The world is once again talking about Amelia Earhart. Some 75 years after the famed aviator first disappeared, the International Group for Historic Aircraft Recovery (TIGHAR) has presented fresh evidence of a debris field found in the waters off Nikumaroro Island, where many believe Earhart crash-landed.
The fog of mystery surrounding what happened to Earhart has remained a point of global fascination since she first disappeared from radio contact in July of 1937.
In the decades that followed, scientists and historians have continued to dig through archives, scan underwater wreckage, and even test saliva, in the hope of finding conclusive proof of just what happened to the woman who attempted to circumnavigate the planet.
The most recent discoveries lend credence to the theory that Earhart and her navigator, Fred Noonan, crashed off the South Pacific island of Nikumaroro, then known as Gardner Island, where they eventually died after living as castaways.
The first woman to fly solo across the Atlantic, Earhart embraced the challenge of flying around the Earth with the aid of only one navigator. On July 2, 1937, the duo was reported missing during the most difficult leg of the journey. They were heading from Lae, New Guinea, to Howland Island — a tiny, uninhabited atoll in the middle of the Pacific more than 2,000 nautical miles away.
The U.S. Coast Guard’s Itasca, commissioned to assist with the risky journey, had received messages indicating that Earhart was both lost over the ocean and running low on fuel. But communication was shaky, and the ship’s officers were unable to pinpoint the location of Earhart’s Lockheed aircraft.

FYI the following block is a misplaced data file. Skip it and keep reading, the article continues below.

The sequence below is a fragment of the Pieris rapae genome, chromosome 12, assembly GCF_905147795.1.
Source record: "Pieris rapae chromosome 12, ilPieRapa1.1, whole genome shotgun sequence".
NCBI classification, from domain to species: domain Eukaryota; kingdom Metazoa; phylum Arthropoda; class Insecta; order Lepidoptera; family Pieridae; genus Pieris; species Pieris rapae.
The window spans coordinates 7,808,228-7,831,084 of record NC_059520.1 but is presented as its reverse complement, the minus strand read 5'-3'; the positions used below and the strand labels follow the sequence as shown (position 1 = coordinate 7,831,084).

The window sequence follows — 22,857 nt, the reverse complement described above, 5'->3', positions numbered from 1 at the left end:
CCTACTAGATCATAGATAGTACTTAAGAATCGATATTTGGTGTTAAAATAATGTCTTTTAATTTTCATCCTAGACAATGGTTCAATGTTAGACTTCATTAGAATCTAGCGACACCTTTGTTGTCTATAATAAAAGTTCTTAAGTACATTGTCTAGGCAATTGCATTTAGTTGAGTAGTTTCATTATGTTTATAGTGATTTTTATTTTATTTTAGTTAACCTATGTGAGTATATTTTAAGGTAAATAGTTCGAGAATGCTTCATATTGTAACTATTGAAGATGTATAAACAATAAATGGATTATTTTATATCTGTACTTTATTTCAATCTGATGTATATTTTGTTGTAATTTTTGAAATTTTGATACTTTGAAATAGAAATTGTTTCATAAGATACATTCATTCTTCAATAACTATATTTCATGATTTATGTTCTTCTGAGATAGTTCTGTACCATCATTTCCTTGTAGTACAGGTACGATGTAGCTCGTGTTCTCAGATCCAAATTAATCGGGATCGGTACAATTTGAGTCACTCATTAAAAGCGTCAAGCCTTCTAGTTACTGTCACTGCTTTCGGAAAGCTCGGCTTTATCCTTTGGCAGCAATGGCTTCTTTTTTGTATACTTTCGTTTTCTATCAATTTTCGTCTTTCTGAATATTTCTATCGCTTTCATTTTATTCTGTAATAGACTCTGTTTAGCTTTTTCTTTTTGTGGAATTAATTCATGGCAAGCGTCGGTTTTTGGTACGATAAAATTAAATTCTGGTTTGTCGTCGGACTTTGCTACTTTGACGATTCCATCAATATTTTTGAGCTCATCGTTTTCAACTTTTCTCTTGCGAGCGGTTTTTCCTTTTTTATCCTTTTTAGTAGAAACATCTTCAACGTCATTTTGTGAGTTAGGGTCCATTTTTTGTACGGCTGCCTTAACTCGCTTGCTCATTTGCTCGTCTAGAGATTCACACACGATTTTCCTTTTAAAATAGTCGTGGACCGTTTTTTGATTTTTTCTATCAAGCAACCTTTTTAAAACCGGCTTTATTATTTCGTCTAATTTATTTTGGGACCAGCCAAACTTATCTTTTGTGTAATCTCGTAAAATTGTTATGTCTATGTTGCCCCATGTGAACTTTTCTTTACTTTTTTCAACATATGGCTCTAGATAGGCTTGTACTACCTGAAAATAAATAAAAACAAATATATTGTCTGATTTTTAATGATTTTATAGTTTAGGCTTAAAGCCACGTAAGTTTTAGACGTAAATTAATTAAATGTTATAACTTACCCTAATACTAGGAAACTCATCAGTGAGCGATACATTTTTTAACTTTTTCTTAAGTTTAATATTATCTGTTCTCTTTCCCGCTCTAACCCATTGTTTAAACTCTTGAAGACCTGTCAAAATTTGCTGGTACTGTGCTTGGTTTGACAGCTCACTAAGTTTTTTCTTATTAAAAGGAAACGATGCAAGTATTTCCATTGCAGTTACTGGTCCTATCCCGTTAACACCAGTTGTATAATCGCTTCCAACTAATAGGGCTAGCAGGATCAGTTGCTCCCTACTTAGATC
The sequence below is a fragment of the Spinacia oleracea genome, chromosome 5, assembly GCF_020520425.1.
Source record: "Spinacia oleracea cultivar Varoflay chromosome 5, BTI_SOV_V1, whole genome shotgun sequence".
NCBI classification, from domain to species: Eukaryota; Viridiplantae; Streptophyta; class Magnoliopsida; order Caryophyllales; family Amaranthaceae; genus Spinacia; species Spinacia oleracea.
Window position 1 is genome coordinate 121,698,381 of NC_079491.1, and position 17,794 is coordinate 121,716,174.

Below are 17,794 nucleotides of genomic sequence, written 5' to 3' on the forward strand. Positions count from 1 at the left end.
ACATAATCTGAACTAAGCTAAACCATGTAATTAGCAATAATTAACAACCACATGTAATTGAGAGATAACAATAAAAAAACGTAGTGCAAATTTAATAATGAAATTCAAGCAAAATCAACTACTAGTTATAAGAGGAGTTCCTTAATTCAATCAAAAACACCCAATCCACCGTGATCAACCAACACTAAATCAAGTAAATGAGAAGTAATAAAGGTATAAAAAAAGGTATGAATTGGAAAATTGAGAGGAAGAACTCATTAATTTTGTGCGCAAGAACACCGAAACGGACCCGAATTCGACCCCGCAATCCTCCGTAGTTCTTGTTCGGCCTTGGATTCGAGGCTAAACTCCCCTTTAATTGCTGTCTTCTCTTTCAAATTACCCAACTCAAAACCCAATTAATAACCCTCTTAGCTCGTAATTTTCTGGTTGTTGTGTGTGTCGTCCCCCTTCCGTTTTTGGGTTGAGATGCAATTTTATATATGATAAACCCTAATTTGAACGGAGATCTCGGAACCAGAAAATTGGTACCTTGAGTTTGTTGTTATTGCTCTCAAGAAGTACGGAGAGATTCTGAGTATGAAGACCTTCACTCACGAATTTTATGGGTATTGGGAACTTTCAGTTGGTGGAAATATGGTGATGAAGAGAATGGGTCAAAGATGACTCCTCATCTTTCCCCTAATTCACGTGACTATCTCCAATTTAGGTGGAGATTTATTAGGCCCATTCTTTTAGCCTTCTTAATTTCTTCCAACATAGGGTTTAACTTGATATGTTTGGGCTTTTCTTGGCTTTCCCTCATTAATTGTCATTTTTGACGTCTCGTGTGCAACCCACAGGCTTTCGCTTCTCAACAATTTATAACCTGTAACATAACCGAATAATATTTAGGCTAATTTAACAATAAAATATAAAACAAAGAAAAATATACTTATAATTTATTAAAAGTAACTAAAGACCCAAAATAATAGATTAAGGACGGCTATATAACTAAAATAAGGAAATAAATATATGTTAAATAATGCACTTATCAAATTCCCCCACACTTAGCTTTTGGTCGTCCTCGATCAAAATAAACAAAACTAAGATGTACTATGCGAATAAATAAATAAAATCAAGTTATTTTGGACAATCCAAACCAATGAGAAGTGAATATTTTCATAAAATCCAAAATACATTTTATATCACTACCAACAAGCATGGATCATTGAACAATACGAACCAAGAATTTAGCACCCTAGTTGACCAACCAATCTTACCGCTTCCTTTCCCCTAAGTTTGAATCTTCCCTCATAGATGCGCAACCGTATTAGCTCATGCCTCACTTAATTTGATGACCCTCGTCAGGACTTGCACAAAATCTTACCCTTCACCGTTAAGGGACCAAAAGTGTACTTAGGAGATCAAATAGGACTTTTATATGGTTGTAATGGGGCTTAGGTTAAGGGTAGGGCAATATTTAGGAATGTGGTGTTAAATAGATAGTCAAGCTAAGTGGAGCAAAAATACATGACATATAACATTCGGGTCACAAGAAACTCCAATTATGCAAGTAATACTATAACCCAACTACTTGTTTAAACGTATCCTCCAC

When all communications ceased, both a Coast Guard search team and Navy officers combed the surrounding area of ocean, but found no evidence of Earhart, Noonan or their plane. But of course, many were left unsatisfied with this excruciatingly vague conclusion, and a succession of search efforts soon commenced.
Three months after the disappearance, for example, scientists discovered what appeared to be remnants of the doomed aircraft in the background of a photo taken off the western shore of Nikumaroro. Forensic analysis later indicated that the photo, taken by British Colonial Service officer Eric R. Bevington, indeed captured key components of the Lockheed plane. This discovery prompted many scientists to shift their focus to Nikumaroro, located a few hundred nautical miles from Earhart’s original destination of Howland Island.
The most recent expedition, headed by TIGHAR, which has made at least eight previous trips to the region, returned once again to Nikumaroro — and the objects the team discovered appear to be the same objects that were first displayed in that grainy 1937 photo.
The latest findings follow earlier discoveries: In a previous mission, TIGHAR researchers discovered other intriguing clues near Nikumaroro, like an anti-freckle ointment container that appeared to belong to Earhart. “It is well documented that Amelia had freckles and disliked having them,” Joe Cerniglia, one of the group’s researchers, told Discovery News.
Analysts have reviewed less than 30% of the data from the most recent mission, which cost $2.2 million to orchestrate.